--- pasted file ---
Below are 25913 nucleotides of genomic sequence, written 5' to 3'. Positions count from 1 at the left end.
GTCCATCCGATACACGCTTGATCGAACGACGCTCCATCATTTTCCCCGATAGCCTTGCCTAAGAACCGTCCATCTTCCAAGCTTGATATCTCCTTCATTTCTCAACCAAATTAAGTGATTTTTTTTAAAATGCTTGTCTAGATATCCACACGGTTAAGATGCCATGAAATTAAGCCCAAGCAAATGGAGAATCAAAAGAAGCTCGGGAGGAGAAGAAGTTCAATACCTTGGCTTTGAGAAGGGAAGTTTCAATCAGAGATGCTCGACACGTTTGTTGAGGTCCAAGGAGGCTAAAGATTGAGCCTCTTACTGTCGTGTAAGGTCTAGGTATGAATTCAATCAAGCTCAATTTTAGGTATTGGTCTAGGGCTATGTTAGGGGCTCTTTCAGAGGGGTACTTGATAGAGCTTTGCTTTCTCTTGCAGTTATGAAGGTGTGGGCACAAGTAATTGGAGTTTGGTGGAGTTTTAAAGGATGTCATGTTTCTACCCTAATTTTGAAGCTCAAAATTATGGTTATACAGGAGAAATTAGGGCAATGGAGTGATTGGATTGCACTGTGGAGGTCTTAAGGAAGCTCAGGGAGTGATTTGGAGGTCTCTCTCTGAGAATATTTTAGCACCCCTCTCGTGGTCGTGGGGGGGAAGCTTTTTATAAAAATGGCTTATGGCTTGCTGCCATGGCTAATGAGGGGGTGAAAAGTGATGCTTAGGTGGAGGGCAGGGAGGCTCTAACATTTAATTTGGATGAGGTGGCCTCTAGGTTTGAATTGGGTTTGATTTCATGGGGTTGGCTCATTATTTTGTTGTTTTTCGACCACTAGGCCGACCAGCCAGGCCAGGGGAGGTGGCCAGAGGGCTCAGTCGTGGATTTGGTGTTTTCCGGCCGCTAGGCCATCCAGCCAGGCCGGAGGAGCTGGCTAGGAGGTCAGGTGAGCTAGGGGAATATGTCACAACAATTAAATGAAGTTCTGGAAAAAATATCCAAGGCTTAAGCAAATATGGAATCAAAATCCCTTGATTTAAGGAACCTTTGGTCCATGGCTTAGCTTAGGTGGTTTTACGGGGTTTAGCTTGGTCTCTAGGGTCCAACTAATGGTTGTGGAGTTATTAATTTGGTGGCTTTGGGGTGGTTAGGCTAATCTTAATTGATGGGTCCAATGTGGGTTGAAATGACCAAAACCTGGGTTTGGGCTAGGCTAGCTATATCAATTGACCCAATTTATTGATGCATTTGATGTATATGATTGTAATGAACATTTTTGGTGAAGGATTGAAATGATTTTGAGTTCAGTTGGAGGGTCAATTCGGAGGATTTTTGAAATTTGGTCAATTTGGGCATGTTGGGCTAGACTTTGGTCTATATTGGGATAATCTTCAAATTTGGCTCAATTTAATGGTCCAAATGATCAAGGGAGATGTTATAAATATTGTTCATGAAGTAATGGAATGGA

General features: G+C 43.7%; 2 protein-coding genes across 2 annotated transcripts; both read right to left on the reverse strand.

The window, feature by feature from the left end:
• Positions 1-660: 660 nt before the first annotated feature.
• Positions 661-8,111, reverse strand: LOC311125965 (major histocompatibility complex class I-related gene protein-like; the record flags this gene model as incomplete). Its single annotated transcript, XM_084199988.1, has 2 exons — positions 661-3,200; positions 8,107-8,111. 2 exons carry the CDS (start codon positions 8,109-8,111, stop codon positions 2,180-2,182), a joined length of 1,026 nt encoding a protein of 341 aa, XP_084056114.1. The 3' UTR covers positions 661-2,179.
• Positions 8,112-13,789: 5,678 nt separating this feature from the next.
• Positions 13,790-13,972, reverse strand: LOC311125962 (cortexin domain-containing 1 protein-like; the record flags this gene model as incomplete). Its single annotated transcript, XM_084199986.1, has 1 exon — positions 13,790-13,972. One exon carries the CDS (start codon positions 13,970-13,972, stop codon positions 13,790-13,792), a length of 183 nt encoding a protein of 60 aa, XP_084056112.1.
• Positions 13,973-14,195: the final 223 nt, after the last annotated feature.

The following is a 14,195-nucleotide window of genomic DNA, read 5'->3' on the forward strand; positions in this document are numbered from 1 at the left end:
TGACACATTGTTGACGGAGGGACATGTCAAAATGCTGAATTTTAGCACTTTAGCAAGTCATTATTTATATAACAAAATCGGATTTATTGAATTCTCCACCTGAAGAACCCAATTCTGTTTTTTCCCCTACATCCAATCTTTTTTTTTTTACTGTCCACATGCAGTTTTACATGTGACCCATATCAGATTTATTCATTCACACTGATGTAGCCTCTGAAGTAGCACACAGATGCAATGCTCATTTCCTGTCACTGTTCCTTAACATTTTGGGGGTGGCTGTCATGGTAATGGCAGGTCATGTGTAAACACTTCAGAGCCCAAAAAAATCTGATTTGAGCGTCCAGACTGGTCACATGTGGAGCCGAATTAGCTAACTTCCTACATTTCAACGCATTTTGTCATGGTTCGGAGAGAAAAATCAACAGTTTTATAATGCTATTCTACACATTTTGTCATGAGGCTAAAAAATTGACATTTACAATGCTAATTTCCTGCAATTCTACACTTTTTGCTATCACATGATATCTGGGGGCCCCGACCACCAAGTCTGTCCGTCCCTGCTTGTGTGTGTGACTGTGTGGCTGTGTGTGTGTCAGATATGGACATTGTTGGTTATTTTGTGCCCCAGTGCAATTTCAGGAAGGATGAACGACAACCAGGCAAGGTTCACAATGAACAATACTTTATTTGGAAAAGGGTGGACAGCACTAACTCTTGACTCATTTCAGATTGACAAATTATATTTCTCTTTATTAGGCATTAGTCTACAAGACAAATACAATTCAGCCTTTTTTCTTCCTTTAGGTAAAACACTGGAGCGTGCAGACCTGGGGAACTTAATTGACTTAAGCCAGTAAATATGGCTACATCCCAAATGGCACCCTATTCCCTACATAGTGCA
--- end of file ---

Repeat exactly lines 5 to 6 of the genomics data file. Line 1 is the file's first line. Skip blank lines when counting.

• Positions 1-660: 660 nt before the first annotated feature.
• Positions 661-8,111, reverse strand: LOC311125965 (major histocompatibility complex class I-related gene protein-like; the record flags this gene model as incomplete). Its single annotated transcript, XM_084199988.1, has 2 exons — positions 661-3,200; positions 8,107-8,111. 2 exons carry the CDS (start codon positions 8,109-8,111, stop codon positions 2,180-2,182), a joined length of 1,026 nt encoding a protein of 341 aa, XP_084056114.1. The 3' UTR covers positions 661-2,179.